Imagine a tiny queen being carried up a mountain as she ate Cheerios and Goldfish crackers.
The last time I had gone hiking was fall 2016. My body was crying out for a session of nature therapy. I had some free time, so I mentally committed to hiking 3.4 miles with my almost-2-year-old in tow. That doesn’t sound challenging, right? The challenging part wasn’t the distance or that my little one was with me, it was that I didn’t have a carrier for her. I apparently needed some crazy in my life, so I went for it without allowing the excuses to get in the way. I was going into my hike knowing that my arms would serve as the carriers on this journey.
My daughter and I arrived at the start of the trail. I geared up — put on my backpack with our necessities — and dropped into the single track trail carrying my 22-pound weight. At first, I saw this hike unfolding as a funny experience. I began laughing at my decision of hiking with her freehandedly when we approached the beginning of the incline. By this point, my little one was asking for snacks, so I pulled out her little bag of Cheerios and Goldfish crackers — just imagine a tiny queen being carried up a steep hill by a sweating, huffing and puffing servant otherwise known as her mother. (Good thing I had been working out!)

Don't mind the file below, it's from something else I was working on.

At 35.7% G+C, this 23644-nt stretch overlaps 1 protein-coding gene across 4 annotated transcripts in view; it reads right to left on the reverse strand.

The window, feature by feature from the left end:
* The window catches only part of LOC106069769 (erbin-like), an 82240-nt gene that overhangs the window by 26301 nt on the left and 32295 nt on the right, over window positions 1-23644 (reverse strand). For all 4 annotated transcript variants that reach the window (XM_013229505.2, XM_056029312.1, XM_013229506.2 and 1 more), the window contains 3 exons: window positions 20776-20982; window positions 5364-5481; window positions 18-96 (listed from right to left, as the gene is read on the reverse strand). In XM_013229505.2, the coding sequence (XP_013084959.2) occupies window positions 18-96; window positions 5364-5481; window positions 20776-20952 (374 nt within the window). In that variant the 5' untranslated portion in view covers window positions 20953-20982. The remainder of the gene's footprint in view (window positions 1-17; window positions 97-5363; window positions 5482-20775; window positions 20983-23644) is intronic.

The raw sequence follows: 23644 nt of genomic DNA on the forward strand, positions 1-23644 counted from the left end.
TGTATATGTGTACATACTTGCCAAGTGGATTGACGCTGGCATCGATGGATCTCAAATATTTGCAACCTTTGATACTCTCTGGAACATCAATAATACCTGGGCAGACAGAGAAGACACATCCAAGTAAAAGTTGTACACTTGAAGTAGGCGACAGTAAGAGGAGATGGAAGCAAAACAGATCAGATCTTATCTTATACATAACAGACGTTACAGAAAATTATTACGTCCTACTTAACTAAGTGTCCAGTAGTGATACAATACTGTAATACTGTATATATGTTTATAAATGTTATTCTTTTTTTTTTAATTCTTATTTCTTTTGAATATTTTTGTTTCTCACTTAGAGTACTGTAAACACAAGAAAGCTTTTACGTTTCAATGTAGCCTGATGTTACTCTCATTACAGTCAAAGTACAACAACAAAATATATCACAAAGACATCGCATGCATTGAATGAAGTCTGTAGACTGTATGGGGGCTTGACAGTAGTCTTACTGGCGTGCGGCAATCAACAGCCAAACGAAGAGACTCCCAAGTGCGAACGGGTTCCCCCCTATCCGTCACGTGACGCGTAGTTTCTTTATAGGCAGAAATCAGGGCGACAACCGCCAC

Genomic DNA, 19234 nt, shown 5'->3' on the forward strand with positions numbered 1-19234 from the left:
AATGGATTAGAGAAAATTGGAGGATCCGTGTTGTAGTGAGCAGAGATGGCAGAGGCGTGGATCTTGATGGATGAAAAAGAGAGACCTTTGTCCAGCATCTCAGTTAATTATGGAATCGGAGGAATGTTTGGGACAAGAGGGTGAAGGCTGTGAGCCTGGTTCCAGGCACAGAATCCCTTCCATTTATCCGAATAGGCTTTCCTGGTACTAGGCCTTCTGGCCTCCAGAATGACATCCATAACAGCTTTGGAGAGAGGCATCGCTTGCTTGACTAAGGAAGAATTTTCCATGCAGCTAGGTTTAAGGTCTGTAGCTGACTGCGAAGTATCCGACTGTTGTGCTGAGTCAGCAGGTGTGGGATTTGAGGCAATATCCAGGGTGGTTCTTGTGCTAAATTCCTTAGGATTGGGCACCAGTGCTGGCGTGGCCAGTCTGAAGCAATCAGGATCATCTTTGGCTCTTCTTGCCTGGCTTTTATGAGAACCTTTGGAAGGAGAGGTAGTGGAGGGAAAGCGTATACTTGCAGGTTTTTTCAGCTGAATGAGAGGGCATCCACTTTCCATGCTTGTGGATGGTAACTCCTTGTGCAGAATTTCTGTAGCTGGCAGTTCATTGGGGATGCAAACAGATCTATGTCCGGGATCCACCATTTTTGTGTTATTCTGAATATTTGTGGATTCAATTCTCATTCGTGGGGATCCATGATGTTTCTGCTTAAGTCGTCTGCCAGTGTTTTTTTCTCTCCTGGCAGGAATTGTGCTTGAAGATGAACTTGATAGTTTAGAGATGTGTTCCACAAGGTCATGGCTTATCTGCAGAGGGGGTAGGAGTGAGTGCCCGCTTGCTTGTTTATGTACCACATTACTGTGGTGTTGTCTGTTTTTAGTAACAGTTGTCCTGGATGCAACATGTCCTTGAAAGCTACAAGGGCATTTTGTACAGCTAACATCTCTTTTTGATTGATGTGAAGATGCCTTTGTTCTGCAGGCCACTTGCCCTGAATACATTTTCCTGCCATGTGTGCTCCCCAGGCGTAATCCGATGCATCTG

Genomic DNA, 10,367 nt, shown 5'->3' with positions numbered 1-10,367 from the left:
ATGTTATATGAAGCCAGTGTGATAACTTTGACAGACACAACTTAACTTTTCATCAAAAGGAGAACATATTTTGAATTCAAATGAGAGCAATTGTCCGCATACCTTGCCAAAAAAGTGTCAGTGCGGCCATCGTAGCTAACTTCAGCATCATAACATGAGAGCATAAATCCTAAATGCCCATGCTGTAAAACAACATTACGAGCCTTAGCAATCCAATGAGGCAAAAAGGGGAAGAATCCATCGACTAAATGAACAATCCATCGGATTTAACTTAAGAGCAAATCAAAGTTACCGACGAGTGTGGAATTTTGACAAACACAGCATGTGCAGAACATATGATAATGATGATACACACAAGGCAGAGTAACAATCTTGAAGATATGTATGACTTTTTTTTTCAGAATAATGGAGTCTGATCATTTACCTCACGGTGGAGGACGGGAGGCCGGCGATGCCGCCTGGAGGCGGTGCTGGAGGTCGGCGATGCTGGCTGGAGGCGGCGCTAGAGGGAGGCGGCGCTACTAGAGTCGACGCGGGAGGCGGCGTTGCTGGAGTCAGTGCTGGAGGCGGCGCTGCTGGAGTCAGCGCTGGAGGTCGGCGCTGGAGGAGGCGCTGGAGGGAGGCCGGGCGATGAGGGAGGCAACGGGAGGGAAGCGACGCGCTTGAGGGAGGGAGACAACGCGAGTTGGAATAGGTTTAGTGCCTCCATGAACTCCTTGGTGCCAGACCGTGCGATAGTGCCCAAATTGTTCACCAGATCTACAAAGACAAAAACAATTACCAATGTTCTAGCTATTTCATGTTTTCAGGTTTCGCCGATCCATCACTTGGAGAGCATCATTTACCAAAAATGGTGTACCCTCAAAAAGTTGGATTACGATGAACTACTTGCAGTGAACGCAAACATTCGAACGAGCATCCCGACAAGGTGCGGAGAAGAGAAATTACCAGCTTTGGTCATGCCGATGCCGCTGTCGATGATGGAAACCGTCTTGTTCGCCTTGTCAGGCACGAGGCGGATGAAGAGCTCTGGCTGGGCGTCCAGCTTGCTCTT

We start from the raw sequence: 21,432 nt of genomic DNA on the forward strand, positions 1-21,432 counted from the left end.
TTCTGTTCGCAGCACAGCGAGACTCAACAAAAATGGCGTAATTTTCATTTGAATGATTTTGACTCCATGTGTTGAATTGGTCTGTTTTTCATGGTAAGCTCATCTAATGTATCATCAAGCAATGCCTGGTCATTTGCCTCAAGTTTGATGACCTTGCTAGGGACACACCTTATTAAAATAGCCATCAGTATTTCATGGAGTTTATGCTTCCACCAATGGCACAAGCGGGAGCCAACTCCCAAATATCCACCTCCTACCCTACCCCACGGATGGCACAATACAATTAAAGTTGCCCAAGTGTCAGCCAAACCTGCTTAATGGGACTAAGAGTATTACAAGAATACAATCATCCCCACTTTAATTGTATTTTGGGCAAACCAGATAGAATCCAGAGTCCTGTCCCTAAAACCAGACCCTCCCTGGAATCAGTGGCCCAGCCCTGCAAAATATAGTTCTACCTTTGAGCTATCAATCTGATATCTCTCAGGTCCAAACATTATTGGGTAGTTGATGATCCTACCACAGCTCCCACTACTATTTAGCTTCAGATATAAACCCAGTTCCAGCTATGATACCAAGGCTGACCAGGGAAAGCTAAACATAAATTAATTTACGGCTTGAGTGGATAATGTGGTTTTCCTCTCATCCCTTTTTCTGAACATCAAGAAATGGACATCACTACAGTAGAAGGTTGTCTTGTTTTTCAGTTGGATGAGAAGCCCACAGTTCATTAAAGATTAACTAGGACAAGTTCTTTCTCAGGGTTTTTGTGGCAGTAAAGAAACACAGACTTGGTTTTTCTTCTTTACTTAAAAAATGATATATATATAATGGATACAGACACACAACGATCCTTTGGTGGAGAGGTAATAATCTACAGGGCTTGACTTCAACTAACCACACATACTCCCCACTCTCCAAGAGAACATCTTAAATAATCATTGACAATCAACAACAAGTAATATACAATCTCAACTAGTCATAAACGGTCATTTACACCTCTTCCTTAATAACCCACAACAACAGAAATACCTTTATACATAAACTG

We got to the top, enjoyed the view while resting on the community bench, and met some friendly retired men who were stumped on how such a tiny human could hike up the mountain on her own. After explaining how she had done it, they laughed with me and gracefully acknowledged my commitment to outdoor activity and role as a mother.
You have to do what you have to do to help yourself, right?
On our hike down, my little one fell asleep. Her head was draped over my shoulder and it was here that my arms started feeling fatigued. I did my best to ensure I wasn’t compromising our safety by taking it slow as we came down the mountain, but I still managed to fake-trip (when you catch yourself before falling and hope no one is looking). My sudden movement startled my daughter and she jolted off of my shoulder, but remained asleep. I brought her into a cradle position to hold her close and comfort her, although she didn’t seem the least bothered.
As I carried her in my arms like the infant she once was, I stopped under some shade to admire her angelic sleeping face. Seeing her young sweet face relaxed and without a worry in the world helped me understand that I am her keeper. I was chosen to protect her, teach her, guide her, and love her unconditionally. The laughter that I breathed out as I climbed the mountain turned into gratitude as I better understood my place in this world.
There is no payment for the challenging role that it is to be a parent; however, I can see how there is no payment needed because of the trust that my child has in me. Although my fake-trip jerked her body, my child did not once open her eyes to question whether she was safe. She was in Mama’s arms, and in those arms, all was well.
My heart feels humbled to know that there is a human being able to love me and trust me unconditionally the way she does.
In what ways has parenting elevated your life? —Jasmin